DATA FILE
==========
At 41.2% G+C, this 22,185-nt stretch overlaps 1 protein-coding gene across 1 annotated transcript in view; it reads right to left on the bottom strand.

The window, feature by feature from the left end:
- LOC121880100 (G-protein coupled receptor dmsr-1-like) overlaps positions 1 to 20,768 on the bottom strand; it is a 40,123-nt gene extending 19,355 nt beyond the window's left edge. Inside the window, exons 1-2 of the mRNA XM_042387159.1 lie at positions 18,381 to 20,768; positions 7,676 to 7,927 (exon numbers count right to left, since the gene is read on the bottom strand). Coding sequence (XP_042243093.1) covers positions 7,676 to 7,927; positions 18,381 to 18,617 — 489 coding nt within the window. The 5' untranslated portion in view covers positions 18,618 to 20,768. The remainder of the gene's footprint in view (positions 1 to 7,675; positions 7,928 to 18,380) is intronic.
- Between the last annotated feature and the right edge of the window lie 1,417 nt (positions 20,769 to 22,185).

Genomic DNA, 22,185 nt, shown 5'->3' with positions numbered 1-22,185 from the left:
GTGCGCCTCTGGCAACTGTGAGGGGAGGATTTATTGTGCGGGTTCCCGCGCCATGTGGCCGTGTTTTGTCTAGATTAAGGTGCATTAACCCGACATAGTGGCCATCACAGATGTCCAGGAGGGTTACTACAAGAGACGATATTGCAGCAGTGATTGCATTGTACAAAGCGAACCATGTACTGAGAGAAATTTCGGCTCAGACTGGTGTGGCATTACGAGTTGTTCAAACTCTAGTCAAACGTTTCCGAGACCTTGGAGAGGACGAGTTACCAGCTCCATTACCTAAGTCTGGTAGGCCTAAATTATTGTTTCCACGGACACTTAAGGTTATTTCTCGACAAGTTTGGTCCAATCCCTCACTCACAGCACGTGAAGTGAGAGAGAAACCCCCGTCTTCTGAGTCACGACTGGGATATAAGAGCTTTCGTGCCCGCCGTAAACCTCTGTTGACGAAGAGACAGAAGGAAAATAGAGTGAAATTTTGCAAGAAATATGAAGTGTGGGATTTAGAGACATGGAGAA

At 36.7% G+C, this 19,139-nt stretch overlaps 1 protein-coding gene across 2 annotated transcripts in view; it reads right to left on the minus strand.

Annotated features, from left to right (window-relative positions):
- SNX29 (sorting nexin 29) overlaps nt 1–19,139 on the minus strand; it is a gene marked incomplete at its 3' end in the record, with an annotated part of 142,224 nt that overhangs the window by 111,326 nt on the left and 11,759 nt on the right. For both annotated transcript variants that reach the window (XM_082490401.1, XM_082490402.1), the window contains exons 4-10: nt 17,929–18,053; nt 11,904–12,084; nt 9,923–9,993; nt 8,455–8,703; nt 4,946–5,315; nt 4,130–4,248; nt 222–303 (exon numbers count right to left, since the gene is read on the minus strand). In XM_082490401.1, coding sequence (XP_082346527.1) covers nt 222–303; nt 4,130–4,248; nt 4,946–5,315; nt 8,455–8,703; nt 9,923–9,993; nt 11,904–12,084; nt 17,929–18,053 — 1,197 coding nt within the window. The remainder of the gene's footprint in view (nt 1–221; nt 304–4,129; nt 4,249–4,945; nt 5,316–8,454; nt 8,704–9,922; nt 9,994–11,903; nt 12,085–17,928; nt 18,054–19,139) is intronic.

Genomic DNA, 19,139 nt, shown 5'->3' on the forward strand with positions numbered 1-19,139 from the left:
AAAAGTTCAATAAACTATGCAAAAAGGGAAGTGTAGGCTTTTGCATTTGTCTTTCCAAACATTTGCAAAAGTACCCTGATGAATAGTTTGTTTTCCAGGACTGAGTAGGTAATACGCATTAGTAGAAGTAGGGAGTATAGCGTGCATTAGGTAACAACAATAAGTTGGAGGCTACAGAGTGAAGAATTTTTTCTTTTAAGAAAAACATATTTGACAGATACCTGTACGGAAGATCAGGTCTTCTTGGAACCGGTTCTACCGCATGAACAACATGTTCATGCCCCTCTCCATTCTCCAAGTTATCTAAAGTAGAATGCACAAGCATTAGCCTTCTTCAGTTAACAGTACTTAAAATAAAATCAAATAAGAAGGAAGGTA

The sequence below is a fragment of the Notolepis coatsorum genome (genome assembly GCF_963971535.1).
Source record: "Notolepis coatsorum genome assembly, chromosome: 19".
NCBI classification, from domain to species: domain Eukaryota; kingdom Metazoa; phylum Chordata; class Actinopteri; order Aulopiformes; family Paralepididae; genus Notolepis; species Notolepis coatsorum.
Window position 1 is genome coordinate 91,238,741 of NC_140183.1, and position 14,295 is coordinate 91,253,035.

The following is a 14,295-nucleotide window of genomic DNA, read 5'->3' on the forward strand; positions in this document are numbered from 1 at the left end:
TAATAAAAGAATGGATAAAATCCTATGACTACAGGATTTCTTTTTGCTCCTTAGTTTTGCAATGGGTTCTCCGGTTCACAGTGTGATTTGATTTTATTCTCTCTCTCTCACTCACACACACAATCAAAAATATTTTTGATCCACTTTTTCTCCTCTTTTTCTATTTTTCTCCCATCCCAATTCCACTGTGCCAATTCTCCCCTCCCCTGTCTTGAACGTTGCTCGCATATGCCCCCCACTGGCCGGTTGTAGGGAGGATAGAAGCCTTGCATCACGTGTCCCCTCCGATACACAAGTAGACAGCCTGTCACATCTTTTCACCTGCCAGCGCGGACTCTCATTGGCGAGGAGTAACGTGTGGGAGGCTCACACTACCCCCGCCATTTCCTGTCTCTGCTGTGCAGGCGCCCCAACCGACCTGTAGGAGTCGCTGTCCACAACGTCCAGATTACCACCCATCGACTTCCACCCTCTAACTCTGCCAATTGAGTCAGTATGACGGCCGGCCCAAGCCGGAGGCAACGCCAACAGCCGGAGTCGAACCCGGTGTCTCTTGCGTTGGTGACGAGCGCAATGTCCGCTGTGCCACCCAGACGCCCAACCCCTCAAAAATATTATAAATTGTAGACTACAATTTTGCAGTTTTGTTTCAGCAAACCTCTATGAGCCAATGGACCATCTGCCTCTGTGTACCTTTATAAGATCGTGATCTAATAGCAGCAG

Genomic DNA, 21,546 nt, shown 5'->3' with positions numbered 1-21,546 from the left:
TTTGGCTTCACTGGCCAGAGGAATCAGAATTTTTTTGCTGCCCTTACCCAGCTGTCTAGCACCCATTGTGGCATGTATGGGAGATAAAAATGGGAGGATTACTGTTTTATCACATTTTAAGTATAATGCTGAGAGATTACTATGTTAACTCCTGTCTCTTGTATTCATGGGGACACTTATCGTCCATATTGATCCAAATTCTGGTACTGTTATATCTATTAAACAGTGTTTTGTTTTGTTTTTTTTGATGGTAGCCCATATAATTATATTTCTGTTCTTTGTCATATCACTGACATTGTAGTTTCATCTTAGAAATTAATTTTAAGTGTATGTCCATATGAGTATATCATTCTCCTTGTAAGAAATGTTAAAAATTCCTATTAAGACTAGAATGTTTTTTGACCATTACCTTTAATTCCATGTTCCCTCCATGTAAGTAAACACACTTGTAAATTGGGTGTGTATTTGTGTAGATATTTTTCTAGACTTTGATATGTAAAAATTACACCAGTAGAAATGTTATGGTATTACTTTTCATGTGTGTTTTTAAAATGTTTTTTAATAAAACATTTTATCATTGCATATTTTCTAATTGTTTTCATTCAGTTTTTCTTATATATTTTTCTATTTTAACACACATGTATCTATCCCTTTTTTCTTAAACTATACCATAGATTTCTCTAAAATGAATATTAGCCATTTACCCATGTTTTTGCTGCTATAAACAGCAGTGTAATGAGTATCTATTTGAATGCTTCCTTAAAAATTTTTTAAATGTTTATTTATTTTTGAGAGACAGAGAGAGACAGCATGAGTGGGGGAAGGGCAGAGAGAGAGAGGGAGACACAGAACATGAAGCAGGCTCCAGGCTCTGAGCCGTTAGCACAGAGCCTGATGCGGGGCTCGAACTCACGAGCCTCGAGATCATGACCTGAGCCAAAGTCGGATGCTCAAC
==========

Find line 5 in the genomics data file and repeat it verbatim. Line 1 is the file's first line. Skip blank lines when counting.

Genomic DNA, 22,185 nt, shown 5'->3' with positions numbered 1-22,185 from the left: